We closed the previous chapter of Poodle Radio’s history-in-the-making on a cliffhanger: Would the show, fresh out of its training stint at KJUC-AM, graduate to FM? If you regularly visit Independent.com, and especially its streaming Poodle Radio archive, it’s been spoiled; you already know the program successfully hit the FM schedule early last month. But the more interesting question isn’t whether we’d get the program there. It’s about what we’ll do with the awesome power of KCSB’s fully-equipped FM studios.
Okay, perhaps “awesome power” is something of an overstatement. But as I reportedfour months ago in this column, the station has enough neat stuff bolted onto its racks, plugged into its mixing boards, and installed on its computers that the creative possibilities are both practically endless and boldly explored with unfortunate rarity. As a six-year KCSB veteran working with this opportunity to bridge two respected Santa Barbara media outlets, I can’t help but experiment.
From my own perspective, the move’s many benefits mostly have to do with greater flexibility. The old sans-internet KJUC studio required most of what wasn’t being spoken into the microphones to be either played from a CD or a vinyl album, and while it would be technically possible to burn all the necessary material onto CDs each week, cumbersomeis not, I think, too strong a word to describe this procedure. (And as far as putting it all on vinyl albums instead, sure, that would carry a certain retro appeal, but, search as I might, I couldn’t find a hydraulic record press anywhere in KCSB’s offices.) The FM gear, by contrast, allows the airing of audio from the telephone, the internet, iPods—almost anything that makes sounds and can be plugged into a mixer or at least held up to a mic. News, even its audible aspect alone, comes in many different forms, and I’m grateful to now be able to seize them all and give them the Poodle treatment.
From the guests’ perspective, the best part of Poodle Radio’s AM-to-FM migration is an increase in comfort: The FM studio has slightly nicer chairs and, better yet, the control room itself has a couch. But that doesn’t translate to a whole lot of difference in the way of listening experience. What does is the ability to bring multiple visitors onto the air at once. We’ve thus far heard this capacity on display, to name two examples, when Indy senior editor Matt Kettman and winemaker Matt Brady stopped by to talk about the Santa Barbara County Vintner’s Festival, and when the food editor, George Yatchisin, momentarily joined former associate arts editor Elizabeth Schwyzer to discuss Larry Keigwin and his dance company’s “Bolero Santa Barbara”. More three- and four-way conversations are planned, and what with the varieties of political intrigue and excitement going on around here, the temptation to stage on-air debates grows by the day. Does the world need another Crossfire?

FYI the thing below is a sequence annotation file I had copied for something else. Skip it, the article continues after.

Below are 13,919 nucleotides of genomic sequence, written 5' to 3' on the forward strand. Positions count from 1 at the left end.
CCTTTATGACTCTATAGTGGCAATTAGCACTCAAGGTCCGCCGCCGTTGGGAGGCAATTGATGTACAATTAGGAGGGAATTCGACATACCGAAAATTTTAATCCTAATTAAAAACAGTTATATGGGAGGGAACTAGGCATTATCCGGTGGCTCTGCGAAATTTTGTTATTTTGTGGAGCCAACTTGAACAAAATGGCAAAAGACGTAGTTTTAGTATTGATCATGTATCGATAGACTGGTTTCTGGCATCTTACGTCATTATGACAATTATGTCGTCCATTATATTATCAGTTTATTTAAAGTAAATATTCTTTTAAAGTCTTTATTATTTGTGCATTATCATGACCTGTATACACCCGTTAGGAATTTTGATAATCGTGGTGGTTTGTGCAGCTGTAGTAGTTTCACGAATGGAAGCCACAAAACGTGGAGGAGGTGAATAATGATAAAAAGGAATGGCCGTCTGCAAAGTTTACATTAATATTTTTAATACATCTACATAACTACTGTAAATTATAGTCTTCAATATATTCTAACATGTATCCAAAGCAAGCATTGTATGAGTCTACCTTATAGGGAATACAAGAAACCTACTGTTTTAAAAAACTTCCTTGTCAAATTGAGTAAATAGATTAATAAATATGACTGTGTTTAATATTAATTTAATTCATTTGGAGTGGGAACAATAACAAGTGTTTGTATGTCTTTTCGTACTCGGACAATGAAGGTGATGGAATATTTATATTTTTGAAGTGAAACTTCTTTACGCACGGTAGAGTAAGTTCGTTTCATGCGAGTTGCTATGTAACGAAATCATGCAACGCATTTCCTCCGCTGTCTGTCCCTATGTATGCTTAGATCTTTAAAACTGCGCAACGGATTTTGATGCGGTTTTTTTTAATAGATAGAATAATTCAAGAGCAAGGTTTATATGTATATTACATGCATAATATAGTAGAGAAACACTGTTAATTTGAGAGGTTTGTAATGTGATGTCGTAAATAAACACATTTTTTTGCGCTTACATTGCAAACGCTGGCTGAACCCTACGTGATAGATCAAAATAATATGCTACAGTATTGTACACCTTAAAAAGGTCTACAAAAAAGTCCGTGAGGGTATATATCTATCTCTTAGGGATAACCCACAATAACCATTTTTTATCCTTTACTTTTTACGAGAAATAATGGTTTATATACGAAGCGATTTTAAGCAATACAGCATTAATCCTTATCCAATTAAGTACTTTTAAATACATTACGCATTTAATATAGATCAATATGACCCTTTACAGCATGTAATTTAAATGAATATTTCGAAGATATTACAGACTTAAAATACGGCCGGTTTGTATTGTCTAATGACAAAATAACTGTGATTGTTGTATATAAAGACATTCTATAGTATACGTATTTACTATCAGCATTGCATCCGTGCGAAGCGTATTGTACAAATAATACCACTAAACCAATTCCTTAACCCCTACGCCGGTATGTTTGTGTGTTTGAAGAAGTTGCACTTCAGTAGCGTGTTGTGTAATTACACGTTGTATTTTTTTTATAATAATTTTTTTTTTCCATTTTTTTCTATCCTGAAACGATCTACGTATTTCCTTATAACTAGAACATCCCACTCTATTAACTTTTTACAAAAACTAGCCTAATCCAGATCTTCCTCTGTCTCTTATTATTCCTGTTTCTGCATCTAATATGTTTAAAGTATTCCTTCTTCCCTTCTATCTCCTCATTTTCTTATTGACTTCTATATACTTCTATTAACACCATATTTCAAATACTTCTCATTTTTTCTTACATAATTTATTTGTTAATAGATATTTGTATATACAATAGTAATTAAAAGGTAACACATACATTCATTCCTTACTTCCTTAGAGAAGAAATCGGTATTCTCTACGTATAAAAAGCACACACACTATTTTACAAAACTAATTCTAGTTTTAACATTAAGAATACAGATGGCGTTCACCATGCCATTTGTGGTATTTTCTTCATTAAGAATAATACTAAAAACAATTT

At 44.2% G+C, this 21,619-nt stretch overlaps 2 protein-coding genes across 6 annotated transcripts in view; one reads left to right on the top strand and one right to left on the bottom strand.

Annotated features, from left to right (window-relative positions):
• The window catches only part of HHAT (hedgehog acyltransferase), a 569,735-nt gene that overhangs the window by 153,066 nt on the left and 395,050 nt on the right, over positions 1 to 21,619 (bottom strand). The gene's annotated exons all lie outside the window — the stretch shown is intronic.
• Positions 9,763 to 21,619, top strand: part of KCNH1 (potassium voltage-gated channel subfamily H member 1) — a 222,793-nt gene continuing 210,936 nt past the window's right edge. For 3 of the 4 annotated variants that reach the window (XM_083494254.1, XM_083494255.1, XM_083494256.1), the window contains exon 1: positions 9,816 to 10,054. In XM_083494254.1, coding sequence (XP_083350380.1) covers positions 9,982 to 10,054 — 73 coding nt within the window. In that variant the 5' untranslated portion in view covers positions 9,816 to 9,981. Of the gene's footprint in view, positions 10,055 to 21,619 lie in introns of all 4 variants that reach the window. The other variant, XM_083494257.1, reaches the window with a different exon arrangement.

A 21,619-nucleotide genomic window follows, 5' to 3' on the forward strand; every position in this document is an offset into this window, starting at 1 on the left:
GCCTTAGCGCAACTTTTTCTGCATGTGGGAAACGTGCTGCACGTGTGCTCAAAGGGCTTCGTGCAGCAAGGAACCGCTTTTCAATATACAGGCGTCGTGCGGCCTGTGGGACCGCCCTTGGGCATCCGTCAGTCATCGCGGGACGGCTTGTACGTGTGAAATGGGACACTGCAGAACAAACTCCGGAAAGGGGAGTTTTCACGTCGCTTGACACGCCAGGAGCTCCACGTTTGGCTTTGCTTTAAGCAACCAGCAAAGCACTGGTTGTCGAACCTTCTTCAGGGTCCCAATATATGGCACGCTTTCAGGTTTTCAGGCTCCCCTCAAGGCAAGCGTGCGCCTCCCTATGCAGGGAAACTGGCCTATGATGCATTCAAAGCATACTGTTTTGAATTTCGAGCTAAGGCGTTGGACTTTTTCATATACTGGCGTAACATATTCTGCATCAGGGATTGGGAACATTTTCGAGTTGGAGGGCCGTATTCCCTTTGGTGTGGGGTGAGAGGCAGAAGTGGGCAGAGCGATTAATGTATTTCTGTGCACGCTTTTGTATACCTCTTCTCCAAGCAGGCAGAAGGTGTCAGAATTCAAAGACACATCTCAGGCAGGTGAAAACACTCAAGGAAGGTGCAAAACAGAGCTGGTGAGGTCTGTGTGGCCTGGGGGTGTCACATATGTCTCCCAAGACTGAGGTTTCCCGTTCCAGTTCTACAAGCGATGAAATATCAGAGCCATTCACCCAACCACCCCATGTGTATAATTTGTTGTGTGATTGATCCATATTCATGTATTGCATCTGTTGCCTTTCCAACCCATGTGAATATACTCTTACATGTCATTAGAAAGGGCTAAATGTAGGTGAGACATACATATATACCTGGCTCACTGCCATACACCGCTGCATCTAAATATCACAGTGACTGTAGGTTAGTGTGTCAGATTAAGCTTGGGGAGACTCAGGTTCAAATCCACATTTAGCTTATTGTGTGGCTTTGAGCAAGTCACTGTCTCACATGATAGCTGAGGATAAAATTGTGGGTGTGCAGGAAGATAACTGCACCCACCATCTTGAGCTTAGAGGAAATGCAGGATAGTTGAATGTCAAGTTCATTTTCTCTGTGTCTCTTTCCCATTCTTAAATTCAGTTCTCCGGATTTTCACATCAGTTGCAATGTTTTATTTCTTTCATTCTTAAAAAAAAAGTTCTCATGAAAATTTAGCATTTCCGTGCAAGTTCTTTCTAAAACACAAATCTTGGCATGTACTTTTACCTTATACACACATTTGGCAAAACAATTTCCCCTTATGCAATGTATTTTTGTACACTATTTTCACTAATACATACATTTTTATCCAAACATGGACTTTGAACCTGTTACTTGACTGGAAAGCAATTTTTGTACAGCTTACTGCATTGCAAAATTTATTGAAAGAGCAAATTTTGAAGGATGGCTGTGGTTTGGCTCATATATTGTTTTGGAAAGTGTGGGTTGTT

The most important perspective is, needless to say, the listener’s. While you’ve been able to stream Poodle Radio after the fact here on Independent.com, ever since its October 2008 KJUC debut, it’s highly unlikely that you’ve been able to listen live. Given how central “liveness” is to the show’s design—with its attendant dynamism, spontaneity, hard-to-pin-down humanness, listener participation, and so on, and so forth—I would submit that you’ve been missing out on a vital dimension of the listening experience. The KJUC signal is legendarily difficult to receive properly, but now that the program airs on KCSB, it could hardly be easier to tune in. If you’re driving your car or otherwise near a radio in the 805, simply turn the dial to 91.9 FM every Tuesday morning at 8 a.m. If you’re not near a radio or happen to find yourself in some non-Santa Barbara corner of the Earth, fire up the KCSB web stream at KCSB.org. (As a KCSB listener as well as a KCSB programmer, I should divulge my own dark little secret: I listen on the stream even when I’ve got a radio handy. Why subject yourself to the vagaries of winds, buildings, and the ionosphere when you can tap into an unbroken digital flow?) I’ve also heard positive reactions from those truly on-the-go listeners who tune in with their net-equipped mobile devices of choice.
My goal with live listenability isn’t just to deliver the slightly more exciting experience to you of hearing me and my guests yammer at the very same moment we’re actually yammering. That’s certainly part of it, but my more interesting vision is to cultivate a culture of listener participation. While it’s a pleasure being lent your Poodle Radio-listening ears, it would be even better to get your voices in on the game as well. KCSB’s programs run across the spectrum where this is concerned: Some are one-way transmissions to their audience, and others are two-way interactions with them. We’d like to grow into the latter.
Next time, whether you get the show through your car stereo, your home hi-fi, your computer, or some sort of earpiece attached to your phone, feel free to launch all your observations, inquiries, pertinent points, or suggestions for on-air discussion our way via either the KCSB studio line at 893-2424, or my own e-mail address, firstname.lastname@example.org. You can plan to hear from me every Tuesday, and I’ll plan to hear from you.
Poodle Radio airs every Tuesday from 8-9 a.m. on KCSB-FM, 91.9 in Santa Barbara and streaming on KCSB.org. Please send questions, comments, or feedback of any kind to email@example.com.